Secondly, are you saying that the so called "average" person doesn't care one way or another about their competency, and are satisfied as they are? This is some good food for thought.

It's all well and good if "average" people can feel that way. I'm glad some people can find solace in mediocrity. I damn well wish I could. However, their own abundant self-confidence doesn't mean that others will give them respect or attention. It only means that they are self-confident. Maybe they get disrespected and ignored all the time, but aren't bothered by it. Alternatively, maybe they've accepted their mediocrity. People settle for circumstances all the time.

But for those of us that are bothered by disrespect, by being ignored, by mediocrity, which I think are most people--even those without social anxiety--gaining societal value will likely act as healing medication for some of those occurrences and attending feelings. To know that you are valued by your peers can be a powerful thing.

From an evolutionary standpoint, as well as my armchair, this too makes sense. The most competent of a tribe probably received the most benefits: more food, better shelter, more attractive partners, and thus, also confidence and respect. Our society is just an extension of our ancient tribes and tendency to reward those that can provide for us.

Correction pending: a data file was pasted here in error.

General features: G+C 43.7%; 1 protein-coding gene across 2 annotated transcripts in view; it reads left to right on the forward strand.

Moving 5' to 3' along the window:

And anecdotally, it feels to me that the only truly confident people I know are those with some sort of valued skill. They come off as well-adjusted, courageous, outgoing(even if introverted), and generally happier than those I know who aren't skillful, or merely average. I've noticed that those without any skills are usually awkward, eccentric, submissive, and aloof.

I can only think of one person I know that isn't particularly competent in anything, but is still cool and confident. She's an aberration from my point of view.

I apologize if these posts are coming off as judgmental. They certainly sound judgmental to me, but these are my thoughts nonetheless.
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Old 05-01-2017
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So an autistic person who has a jagged skill profile and lacks conventional gifts, has "no value to society" nor any "social status" to offer? I say, nonsense.

This is just black and white thinking, even if it may have a bit of superficial truth.

A man's value is not just the sum of his marketable skills. I think a lot of folks may act as if this is the truth on the surface, but don't actually agree with it. The proof? A lot of (the same) folks suck at school and don't necessarily have other special skills, but they generally still act self-important and confident--well, they don't have SA.